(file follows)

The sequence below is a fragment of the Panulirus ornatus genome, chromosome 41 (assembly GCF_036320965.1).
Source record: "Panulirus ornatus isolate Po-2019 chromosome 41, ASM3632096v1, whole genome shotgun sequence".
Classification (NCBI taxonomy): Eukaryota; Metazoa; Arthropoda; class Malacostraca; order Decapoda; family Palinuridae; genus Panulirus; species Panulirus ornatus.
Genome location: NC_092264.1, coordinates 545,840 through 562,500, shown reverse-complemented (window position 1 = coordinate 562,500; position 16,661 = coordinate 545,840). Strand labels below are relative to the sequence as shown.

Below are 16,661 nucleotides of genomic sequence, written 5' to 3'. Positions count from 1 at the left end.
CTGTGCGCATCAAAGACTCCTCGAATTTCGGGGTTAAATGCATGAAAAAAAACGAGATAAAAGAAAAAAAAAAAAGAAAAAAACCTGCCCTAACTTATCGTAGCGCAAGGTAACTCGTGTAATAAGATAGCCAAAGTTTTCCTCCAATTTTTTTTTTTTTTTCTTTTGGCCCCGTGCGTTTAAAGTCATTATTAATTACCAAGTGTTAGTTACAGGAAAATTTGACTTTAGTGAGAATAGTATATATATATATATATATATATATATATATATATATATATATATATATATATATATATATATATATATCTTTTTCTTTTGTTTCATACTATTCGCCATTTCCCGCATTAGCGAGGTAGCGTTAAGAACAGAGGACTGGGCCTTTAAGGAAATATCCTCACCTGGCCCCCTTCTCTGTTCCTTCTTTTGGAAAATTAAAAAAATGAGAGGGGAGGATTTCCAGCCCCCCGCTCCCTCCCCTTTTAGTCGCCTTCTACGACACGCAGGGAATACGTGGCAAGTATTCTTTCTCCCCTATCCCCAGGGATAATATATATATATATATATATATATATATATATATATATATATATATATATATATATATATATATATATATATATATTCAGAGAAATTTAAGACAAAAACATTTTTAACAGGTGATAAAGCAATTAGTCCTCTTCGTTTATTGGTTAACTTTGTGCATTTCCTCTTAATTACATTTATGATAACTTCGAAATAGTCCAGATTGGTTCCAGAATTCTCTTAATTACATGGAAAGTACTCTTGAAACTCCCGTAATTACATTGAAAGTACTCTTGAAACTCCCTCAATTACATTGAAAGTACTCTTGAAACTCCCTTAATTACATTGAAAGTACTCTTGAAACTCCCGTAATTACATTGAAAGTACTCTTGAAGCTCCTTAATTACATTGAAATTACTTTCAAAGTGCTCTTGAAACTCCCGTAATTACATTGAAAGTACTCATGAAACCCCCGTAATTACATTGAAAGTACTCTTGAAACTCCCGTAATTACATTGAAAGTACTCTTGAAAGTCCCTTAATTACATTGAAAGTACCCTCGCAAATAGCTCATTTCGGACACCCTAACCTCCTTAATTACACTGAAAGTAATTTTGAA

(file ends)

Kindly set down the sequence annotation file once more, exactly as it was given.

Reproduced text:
The sequence below is a fragment of the Panulirus ornatus genome, chromosome 41 (assembly GCF_036320965.1).
Source record: "Panulirus ornatus isolate Po-2019 chromosome 41, ASM3632096v1, whole genome shotgun sequence".
Classification (NCBI taxonomy): Eukaryota; Metazoa; Arthropoda; class Malacostraca; order Decapoda; family Palinuridae; genus Panulirus; species Panulirus ornatus.
Genome location: NC_092264.1, coordinates 545,840 through 562,500, shown reverse-complemented (window position 1 = coordinate 562,500; position 16,661 = coordinate 545,840). Strand labels below are relative to the sequence as shown.

Below are 16,661 nucleotides of genomic sequence, written 5' to 3'. Positions count from 1 at the left end.
CTGTGCGCATCAAAGACTCCTCGAATTTCGGGGTTAAATGCATGAAAAAAAACGAGATAAAAGAAAAAAAAAAAAGAAAAAAACCTGCCCTAACTTATCGTAGCGCAAGGTAACTCGTGTAATAAGATAGCCAAAGTTTTCCTCCAATTTTTTTTTTTTTTTCTTTTGGCCCCGTGCGTTTAAAGTCATTATTAATTACCAAGTGTTAGTTACAGGAAAATTTGACTTTAGTGAGAATAGTATATATATATATATATATATATATATATATATATATATATATATATATATATATATATATATATATATCTTTTTCTTTTGTTTCATACTATTCGCCATTTCCCGCATTAGCGAGGTAGCGTTAAGAACAGAGGACTGGGCCTTTAAGGAAATATCCTCACCTGGCCCCCTTCTCTGTTCCTTCTTTTGGAAAATTAAAAAAATGAGAGGGGAGGATTTCCAGCCCCCCGCTCCCTCCCCTTTTAGTCGCCTTCTACGACACGCAGGGAATACGTGGCAAGTATTCTTTCTCCCCTATCCCCAGGGATAATATATATATATATATATATATATATATATATATATATATATATATATATATATATATATATATATATATATATATTCAGAGAAATTTAAGACAAAAACATTTTTAACAGGTGATAAAGCAATTAGTCCTCTTCGTTTATTGGTTAACTTTGTGCATTTCCTCTTAATTACATTTATGATAACTTCGAAATAGTCCAGATTGGTTCCAGAATTCTCTTAATTACATGGAAAGTACTCTTGAAACTCCCGTAATTACATTGAAAGTACTCTTGAAACTCCCTCAATTACATTGAAAGTACTCTTGAAACTCCCTTAATTACATTGAAAGTACTCTTGAAACTCCCGTAATTACATTGAAAGTACTCTTGAAGCTCCTTAATTACATTGAAATTACTTTCAAAGTGCTCTTGAAACTCCCGTAATTACATTGAAAGTACTCATGAAACCCCCGTAATTACATTGAAAGTACTCTTGAAACTCCCGTAATTACATTGAAAGTACTCTTGAAAGTCCCTTAATTACATTGAAAGTACCCTCGCAAATAGCTCATTTCGGACACCCTAACCTCCTTAATTACACTGAAAGTAATTTTGAA